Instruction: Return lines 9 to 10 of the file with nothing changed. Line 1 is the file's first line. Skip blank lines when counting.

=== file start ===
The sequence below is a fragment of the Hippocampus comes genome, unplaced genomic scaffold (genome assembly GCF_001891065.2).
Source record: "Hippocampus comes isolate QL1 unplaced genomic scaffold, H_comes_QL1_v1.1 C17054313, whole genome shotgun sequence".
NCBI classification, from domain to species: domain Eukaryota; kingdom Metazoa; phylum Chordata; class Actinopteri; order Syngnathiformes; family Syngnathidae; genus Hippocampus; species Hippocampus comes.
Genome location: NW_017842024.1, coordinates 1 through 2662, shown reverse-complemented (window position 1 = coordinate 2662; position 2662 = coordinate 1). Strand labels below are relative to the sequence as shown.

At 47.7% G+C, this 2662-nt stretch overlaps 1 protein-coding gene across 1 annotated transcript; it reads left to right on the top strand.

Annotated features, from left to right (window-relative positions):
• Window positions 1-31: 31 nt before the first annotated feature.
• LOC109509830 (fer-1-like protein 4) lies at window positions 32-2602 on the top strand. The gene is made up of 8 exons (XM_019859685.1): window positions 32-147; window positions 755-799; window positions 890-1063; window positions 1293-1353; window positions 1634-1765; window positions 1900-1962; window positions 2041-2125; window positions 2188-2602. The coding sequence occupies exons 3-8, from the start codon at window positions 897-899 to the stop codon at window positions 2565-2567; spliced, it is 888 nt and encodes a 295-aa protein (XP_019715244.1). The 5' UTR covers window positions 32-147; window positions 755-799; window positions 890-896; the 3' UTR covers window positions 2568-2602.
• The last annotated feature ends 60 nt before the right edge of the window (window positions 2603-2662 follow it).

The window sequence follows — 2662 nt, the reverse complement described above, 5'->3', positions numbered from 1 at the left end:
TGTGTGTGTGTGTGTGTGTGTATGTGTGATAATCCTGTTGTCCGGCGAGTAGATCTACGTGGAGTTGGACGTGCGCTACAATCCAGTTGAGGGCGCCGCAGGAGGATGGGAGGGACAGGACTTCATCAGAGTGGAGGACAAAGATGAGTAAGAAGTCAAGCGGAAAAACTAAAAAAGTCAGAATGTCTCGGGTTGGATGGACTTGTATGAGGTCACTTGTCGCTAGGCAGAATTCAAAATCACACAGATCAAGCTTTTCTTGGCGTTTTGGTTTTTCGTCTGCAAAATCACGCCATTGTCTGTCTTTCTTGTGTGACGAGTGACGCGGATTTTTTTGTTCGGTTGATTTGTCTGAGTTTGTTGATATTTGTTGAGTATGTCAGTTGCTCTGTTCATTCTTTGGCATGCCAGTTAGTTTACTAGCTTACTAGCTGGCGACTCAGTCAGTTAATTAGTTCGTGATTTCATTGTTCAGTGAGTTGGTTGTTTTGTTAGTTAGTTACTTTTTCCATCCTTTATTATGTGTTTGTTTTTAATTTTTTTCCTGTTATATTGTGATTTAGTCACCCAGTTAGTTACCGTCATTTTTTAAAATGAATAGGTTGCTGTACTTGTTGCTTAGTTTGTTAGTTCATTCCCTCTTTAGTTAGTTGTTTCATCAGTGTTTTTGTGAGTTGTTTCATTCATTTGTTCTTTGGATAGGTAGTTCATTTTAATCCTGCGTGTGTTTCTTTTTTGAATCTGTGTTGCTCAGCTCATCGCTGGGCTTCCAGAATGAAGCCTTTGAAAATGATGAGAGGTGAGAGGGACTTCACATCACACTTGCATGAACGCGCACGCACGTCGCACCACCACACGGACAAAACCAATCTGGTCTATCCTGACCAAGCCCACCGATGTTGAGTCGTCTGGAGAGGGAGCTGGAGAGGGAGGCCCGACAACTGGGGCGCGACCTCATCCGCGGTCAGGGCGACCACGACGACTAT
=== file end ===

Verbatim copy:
• The last annotated feature ends 60 nt before the right edge of the window (window positions 2603-2662 follow it).

The window sequence follows — 2662 nt, the reverse complement described above, 5'->3', positions numbered from 1 at the left end: